Welcome to Alt-Christmas — articles dedicated to movies that we like to watch this time of year that might not quite fit the usual definition of a Christmas movie.
The idea of not only listing every Christmas horror movie in one place — but also ranking them — will strike some as an exercise in pure madness. Some of us live at that intersection of folly and holly, though, and for Chris Coffel, Kieran Fisher, and myself it represented a challenge we couldn’t resist. Watching them, either as a first-time viewing or a re-watch, was time-consuming, and the ranking process saw both insults and punches thrown between us, but the biggest challenge was probably the first.
Figuring out what does and doesn’t count as a Christmas horror movie.
We decided on the following criteria. A Christmas horror movie should be feature-length — so no shorts or anthology segments — set on or around Christmas day, and feature some combination of terror, villains, and/or the threat of death. We also put no limit on tone so horror comedies count every bit as much as torture porn. A handful of titles that fit these guidelines still managed to slip by us due to a lack of availability, but those stragglers aside this remains a holiday miracle and the most comprehensive ranked list of Christmas horror movies ever assembled. Especially now that we’ve updated it through Christmas 2018 with new titles and more votes from our FSR elves.
99. Krampus 2: The Devil Returns (2016)
Plot: The bum brothers return as Krampus and Santa come looking for more kiddies for their respective sacks.
The filmmakers behind Krampus: The Christmas Devil are back with a sequel that improves a single area — more dead kids! — while doubling down on what didn’t work the first time around. The film once again leaves the supernatural as a subplot while focusing on the gun-play between cops and thugs instead. We get it. You’re proud NRA members. Can we get a damn Krampus movie already? – Rob
98. Krampus Unleashed (2016)
Plot: Some treasure hunters accidentally awake Krampus, and he’s angry about that.
This is the second Krampus movie on this list from director Robert Conway (Krampus: The Reckoning). You would think if one director was going to make two different Krampus movies that Krampus would have the same mythos, but that is not the case. This film does offer up some practical effects with the creature which makes it far better than Conway’s previous film. It’s still not good at all, but I’ll take the slight improvement as a step in the right direction. – Chris
97. Krampus: The Christmas Devil (2013)
Plot: A cop who escaped Krampus as a child believes the mythological creature has returned to snatch more kids.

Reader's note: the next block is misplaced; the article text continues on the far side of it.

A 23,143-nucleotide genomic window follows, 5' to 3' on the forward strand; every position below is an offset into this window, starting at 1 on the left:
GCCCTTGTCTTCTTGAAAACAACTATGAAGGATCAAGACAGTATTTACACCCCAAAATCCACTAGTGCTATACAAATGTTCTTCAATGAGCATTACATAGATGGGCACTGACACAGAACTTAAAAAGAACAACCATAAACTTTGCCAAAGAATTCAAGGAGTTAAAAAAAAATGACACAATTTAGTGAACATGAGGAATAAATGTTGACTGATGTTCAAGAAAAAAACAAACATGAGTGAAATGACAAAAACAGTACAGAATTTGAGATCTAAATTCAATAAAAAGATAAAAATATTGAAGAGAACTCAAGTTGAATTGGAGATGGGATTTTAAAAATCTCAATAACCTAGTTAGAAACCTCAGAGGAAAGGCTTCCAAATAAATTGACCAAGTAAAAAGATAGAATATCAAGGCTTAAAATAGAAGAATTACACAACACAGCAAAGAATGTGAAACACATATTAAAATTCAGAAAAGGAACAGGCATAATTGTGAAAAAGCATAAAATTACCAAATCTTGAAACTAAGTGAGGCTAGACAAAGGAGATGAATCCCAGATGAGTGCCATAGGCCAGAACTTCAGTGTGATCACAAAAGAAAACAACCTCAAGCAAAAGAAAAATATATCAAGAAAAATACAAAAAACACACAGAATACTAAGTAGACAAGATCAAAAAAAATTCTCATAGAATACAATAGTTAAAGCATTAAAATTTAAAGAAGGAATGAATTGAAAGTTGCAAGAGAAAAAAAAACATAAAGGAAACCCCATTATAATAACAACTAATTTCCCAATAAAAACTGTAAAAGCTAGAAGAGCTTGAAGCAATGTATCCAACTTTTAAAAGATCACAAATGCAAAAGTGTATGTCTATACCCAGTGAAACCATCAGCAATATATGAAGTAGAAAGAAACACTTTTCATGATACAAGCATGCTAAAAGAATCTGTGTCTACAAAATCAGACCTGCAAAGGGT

When is a Krampus movie not a Krampus movie? When it’s a movie about two bums — Krampus and his brother Santa — who pass through a town populated by gun-toting citizens and felons. Krampus action is kept to a minimum in favor of gun fights, bar fights, and people yammering. – Rob
96. Silent Night Dead Night (2016)
Plot: A play on the classic Charles Dickens’ novel but in this version Ebenezer Scrooge is a pimp.
As silly as it sounds that’s a premise that I think could work. Unfortunately, what we have here is an embarrassment to pimps everywhere. This isn’t funny, it isn’t clever, it isn’t scary, and it isn’t good. No thumbs up, ho ho hoes down. – Chris
95. Ugly Sweater Party (2018)
Plot: A serial killer possesses an ugly sweater, and its new owner heads to a camp for a holiday celebration.
This is a fantastic premise for a holiday horror film — think a Christmas-themed riff on Wes Craven’s Shocker — but it executes the idea so terribly and inefficiently that you’re left despising the filmmakers for wasting such a great concept. The sweater angle is sorely underused as the “story”is instead hijacked by a disgruntled employee returning to the camp for bloody revenge. And when I say bloody I mostly mean cheap-ass CG blood and pixelated splatter. Toss in a strangely heavy theme of “gay stuff is funny” and you’re left with an aggressively obnoxious dud that fails at entertainment, shock value, and purpose. – Rob
94. Mother Krampus (2017)
Plot: A witch returns to haunt a cursed family and steal some children.
The original title of this movie is 12 Deaths of Christmas, but it was obviously re-imagined to cash in on that Krampus star power. The film is actually based on the legend of Frau Perchta, an Alpine legend who deserves better than this. – Kieran
93. Bikini Bloodbath Christmas (2009)
Plot: A killer chef returns to stalk a group of bikini-clad ladies on Christmas.
The final chapter in the “exciting” trilogy of Bikini Bloodbath “movies” sees the series close with a holiday “spectacular.” I honestly don’t know what this movie is about and had to grab a plot synopsis from IMDb. I do know there are lots of fart jokes and girls in bikinis. The highlight of this film is the brief appearance of a Guarding Tess DVD. If you ever want to make fun of me feel free to mention how I paid $2.95 to watch this. – Chris